Knox County has been selected to become part of the Action Communities for Health, Innovation, and EnVironmental ChangE, or ACHIEVE, initiative.

Knox County is one of 40 communities that have been selected in 23 states to advance community leadership in the nation’s efforts to prevent chronic diseases and related risk factors through a collaborative approach. This approach is supported by the Centers for Disease Control and Prevention’s Healthy Communities Program.

The purpose of ACHIEVE is to bring together local leaders and stakeholders to build healthier communities by promoting policy, systems, and environmental change strategies that focus on physical activity, nutrition, tobacco cessation, obesity, diabetes and cardiovascular disease. ACHIEVE brings together all sectors of a community to spur policy change toward prevention of chronic diseases. The 2010 ACHIEVE communities will build on the successes learned in the 2008 and 2009 ACHIEVE communities. The ACHIEVE approach aims to promote improvements such as increased access to and use of attractive and safe locations for engaging in physical activity; revised school food contracts that include more fruits and vegetables and whole grain foods; and requirements for sidewalks and crossing signals in neighborhoods to make them more pedestrian-friendly, among others.

ACHIEVE fosters collaborative partnerships between city and county health officials, city and county government, tribal programs, parks and recreation departments, local YMCAs, local health-related coalitions, and other representatives from the school, business, health, and community sectors. State departments of health are also available to help provide state-based resources and information as well as links to other collaborators to help communities meet their goals. ACHIEVE recognizes the roles of these institutions as trusted community conveners and aims to combine public health expertise from the state and local levels with the experience of the YMCA and local parks and recreation departments that have expertise in providing community support and outreach.

The 40 communities selected to join the initiative will become part of an aggressive social movement that is mobilizing leaders in local communities to respond to the public health challenge of obesity, physical inactivity and poor nutrition. This movement was inspired in part by the YMCA of the USA’s Pioneering Healthier Communities.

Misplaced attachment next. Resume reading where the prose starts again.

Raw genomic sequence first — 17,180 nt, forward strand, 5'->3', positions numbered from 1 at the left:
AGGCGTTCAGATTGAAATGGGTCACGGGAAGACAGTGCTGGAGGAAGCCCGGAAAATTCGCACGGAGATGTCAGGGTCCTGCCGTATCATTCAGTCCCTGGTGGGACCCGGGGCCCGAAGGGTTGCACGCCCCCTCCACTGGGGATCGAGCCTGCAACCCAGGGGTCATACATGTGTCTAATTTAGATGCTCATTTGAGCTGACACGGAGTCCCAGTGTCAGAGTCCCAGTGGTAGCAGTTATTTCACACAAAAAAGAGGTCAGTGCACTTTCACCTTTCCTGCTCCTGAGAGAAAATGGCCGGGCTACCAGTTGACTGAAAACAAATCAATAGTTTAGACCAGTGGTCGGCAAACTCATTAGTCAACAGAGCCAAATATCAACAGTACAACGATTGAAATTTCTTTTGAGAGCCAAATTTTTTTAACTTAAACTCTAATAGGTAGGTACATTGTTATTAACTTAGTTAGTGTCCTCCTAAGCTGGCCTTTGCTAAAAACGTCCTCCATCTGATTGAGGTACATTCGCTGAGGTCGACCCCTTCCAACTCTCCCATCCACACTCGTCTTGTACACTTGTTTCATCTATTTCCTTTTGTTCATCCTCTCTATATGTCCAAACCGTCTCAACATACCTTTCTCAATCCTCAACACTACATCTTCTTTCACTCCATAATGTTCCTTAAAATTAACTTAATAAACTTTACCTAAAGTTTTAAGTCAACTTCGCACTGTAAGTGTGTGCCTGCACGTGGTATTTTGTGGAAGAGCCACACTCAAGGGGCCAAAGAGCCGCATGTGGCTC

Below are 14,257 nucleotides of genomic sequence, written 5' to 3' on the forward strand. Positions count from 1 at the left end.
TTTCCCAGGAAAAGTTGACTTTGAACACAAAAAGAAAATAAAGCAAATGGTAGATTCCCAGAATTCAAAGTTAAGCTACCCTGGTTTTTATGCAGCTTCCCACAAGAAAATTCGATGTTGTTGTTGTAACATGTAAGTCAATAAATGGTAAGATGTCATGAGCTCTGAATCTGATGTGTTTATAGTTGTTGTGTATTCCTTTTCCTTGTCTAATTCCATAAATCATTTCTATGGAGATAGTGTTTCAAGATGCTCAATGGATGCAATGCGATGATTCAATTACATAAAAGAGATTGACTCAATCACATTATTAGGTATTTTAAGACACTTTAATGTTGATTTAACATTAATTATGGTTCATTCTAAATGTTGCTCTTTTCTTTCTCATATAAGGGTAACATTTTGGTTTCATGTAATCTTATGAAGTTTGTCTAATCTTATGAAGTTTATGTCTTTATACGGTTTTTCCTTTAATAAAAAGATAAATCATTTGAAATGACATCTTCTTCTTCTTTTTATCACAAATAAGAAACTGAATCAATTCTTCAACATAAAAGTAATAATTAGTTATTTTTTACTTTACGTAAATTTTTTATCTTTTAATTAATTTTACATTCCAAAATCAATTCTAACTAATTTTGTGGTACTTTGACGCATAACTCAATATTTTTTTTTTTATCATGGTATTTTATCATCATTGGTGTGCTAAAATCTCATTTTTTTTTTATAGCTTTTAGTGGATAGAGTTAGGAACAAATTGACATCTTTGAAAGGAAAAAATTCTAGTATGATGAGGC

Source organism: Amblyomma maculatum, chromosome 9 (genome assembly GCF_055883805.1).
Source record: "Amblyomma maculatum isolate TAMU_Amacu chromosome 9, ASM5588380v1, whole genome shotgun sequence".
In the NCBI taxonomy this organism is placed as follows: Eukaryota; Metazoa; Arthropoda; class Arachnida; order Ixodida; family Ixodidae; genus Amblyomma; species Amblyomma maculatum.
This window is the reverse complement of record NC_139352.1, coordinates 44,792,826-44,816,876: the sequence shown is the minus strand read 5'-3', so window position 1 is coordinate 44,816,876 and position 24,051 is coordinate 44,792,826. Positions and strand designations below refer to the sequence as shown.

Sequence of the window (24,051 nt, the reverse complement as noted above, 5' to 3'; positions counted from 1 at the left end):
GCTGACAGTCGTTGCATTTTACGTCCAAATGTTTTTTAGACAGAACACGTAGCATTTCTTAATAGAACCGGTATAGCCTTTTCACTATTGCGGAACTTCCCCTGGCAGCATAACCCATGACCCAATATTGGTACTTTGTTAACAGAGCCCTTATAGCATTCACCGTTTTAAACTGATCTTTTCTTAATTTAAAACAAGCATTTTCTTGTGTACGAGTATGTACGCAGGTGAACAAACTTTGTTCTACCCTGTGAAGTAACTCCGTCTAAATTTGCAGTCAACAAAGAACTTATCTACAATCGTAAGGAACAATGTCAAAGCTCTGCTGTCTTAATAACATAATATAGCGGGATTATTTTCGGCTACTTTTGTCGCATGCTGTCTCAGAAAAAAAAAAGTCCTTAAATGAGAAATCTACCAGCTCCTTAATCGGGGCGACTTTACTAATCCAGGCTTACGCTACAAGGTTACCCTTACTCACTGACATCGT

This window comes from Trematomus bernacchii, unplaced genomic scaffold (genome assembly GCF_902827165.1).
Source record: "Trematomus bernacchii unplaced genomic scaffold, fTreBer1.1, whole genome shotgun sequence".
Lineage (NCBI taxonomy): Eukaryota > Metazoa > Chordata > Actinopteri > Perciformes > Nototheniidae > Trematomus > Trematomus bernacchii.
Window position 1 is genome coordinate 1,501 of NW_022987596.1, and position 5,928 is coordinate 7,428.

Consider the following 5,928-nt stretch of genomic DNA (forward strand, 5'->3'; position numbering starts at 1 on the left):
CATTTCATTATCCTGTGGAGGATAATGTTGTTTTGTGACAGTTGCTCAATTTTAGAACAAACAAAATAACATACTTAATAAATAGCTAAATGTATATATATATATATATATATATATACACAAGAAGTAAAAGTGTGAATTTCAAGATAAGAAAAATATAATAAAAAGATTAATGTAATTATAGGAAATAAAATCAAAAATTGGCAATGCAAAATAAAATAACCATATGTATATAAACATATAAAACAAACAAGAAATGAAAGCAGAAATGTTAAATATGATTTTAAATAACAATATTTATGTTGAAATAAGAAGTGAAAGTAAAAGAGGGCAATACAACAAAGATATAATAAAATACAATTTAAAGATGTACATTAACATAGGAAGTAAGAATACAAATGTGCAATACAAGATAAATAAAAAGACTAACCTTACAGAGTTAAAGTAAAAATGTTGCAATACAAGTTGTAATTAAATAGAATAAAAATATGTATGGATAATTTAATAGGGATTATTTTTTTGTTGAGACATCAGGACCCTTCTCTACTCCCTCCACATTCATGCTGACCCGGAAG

The Penobscot Bay YMCA applied for this program and was selected after a competitive review process.

“The team-based approach modeled on YMCA of the USA’s Pioneering Healthier Communities, allows communities to provide a cohesive response to the lifestyle challenges facing our nation,” said Troy Curtis, executive director of the Penobscot Bay YMCA. “By connecting the leaders who can affect change, communities are helping to make healthy behaviors an easier choice, not just the healthier choice. These improved opportunities for active living and healthy eating are laying a foundation to help reduce the risk of chronic diseases that have taken such a serious toll on Americans.”

Local health departments and YMCAs will immediately begin to compose teams consisting of 10 local leaders. The teams will include elected officials, state and local directors of public health organizations, business leaders from various industries, and leaders of local schools, parks and recreation departments, hospitals and other community organizations. The teams will convene at an Action Institute in June 2010. At the conference, attendees will learn about evidence-based approaches to affecting change in their communities from nationally known experts.

The members selected to serve on the Knox County team are Connie Putnam, director of the Knox County Community Health Coalition; Pinny Beebe-Center, regional manager of Penquis CAP; Woody Moore, school health coordinator for Regional School Unit 13; Jeff Kuller, director of Camden Parks & Recreation; George Mueller, president of Midcoast Business Advisors; Susan Low, a nurse and manager of employee health for Pen Bay Healthcare; Dan Bookham, executive director of Camden-Rockport-Lincolnville Chamber of Commerce; Troy Curtis, executive director of the Penobscot Bay YMCA; and Sandra Bodamer, Activate America project manager and YMCA coach at the Penobscot Bay YMCA.